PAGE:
Kolkatta is one place you love or hate, nothing in between. I am not too enamored myself, but what keeps it going are the people; they are warm-hearted and witty- just like your blog! Very good, Sonal.

    • Sonal Shree says:

      Hi Indrani. Thanks for reading and commenting. For me, its a love-hate relationship for Kolkata. Moment I start falling in love with it, something or the other happens for worse and changes my opinion.
      Some of my acquaintances are really good while some, just the opposite but I am sure its more to do with human nature rather than being a Bengali or a non- Bengali.
      For now, ‘I am loving it’- non-veg food, the ‘cool’ weather and light woollens.
      Thanks for your appreciation. 🙂

      By the way, I have posted some photographs of Kolkata on my FB account. See them, I am sure you’d like.

  5. Geetashree Chatterjee says:

    And yes, the photograph is superbly shot. Looking for some more.:)

    • Sonal Shree says:

      For this, we must thank Shail. She does a commendable job:)
      I have some photographs of Kolkata which I will upload on facebook.

  6. Geetashree Chatterjee says:

    So at last ! You did write about your Kolkata experience. Good.

    I was born in Kolkata which was just an accident because soon after we migrated to the Capital and I completely lost touch with my unofficial home town. (I consider Delhi as the official one as I understand this city’s pulse more than my own.)

    By a trick of fate, I was again thrown into the city’s vortex and made to stay there for an interminable eight long years. I hated it as much as you are trying to get accustomed to it. But again as wise men have said ‘the city grows on you”. It did.

    I learnt the city more through hearsays and wanderings and less by reading.

    The problem arises when we try to know Kolkata by comparing it with other cities and metros.

    The secret of enjoying the city lies in developing a taste for it, something like learning to savour sushi.

    I hope you get my point!!! 🙂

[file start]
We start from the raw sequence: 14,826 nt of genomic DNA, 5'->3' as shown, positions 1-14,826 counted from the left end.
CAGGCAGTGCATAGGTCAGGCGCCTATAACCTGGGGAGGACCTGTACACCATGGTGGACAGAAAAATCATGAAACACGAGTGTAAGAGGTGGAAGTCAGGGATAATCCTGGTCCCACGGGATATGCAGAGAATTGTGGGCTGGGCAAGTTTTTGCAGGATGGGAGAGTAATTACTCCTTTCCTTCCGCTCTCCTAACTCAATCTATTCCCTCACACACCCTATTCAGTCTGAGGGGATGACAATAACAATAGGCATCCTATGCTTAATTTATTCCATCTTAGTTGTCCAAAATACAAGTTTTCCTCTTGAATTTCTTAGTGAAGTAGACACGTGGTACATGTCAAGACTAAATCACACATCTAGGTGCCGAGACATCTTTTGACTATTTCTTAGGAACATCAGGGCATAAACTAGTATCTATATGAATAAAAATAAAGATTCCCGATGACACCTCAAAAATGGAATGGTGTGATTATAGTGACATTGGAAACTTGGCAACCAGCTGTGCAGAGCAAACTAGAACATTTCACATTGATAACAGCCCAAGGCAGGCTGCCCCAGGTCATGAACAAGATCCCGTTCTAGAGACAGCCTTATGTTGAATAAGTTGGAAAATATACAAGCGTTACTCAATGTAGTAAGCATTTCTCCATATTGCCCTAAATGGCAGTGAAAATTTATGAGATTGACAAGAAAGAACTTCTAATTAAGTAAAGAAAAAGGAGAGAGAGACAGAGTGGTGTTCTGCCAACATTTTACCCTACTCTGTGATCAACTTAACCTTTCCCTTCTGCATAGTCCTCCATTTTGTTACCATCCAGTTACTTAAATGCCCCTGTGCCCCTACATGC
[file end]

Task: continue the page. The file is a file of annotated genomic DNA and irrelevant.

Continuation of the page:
Well written. It does give an “aerial view and ethos” of the city of joy.

    In your next blog, a more microscopic one is expected 🙂

    • Sonal Shree says:

      Well, I am trying. In fact, of late, I have consciously stopped comparing Kolkata with any other metro I have stayed in. Feels better.
      by the way, the wise wo-‘man’ who told me ‘the city grows on you’ was you dear. Remember our chat?
      Thanks for stopping by.

  7. deepika says:

    Well written piece of writng. I can imagine your situation very well and you know it why? Initially its difficult to adjust at a new place but gradually we learn to adjust accordingly. I’m also trying hard to do so.

    • Sonal Shree says:

      Glad I found an empathizer. Hope you have adjusted well in your new surroundings. I am trying.
      Thanks for the appreciation.:)

  8. Beyniaz says:

    Interesting account! Enjoyed reading this blog.

  9. vimala ramu says:

    A delightful account,Sonal. I notice that one thing you have not come across in Kolkata is their short tempers. They are easily provoked and fights are quite common.
    On the other hand you have that atmosphere of culture,literature and fine arts.
    A unique city indeed as you will get to know as you go along.

    • Sonal Shree says:

      Hmm, I have not taken note of this ‘short temper’ factor but can surely recall few things. You are right. Have you had such experience here?
      Am trying to know Kolkata better each day.
      Glad you enjoyed reading 🙂

  10. Sneha says:

    I’ve been to Kolkata about five times, Sonal 🙂 And I’m sure you know why. My boyfriend’s from Kolkata, now in Mumbai with me. Although, hiding it from all his cronies, we’ve managed to escape some good and pleasant memories of the city. I agree that one perspires a lot in the city. However, I like the lazy feel of the city which makes you feel like time is ticking away at our own pace; me seldom getting time to even blink an eye in Mumbai ! 🙂
    Would be great if you could mail me some pictures of Kolkata. I’ll treasure them.

    Loved your descriptions, by-the-way… of the landlords and the ‘kay’ question. Also, what was he even thinking when he said that you shouldn’t be working because of fear of thefts (sometimes even guns!) Don’t tell me you’re going to become a bodyguard soon 😉

    • Sonal Shree says:

      Hi Sneha

      Would definitely send you some pics of Kolkata. Give me a week’s time. Am just back from home and too lazy to do anything at this juncture.
      You like the lazy feel of the city- see how lazy I have become!
      Bodyguard-ing and me, ha, ha!
      Am glad you enjoyed the descriptions.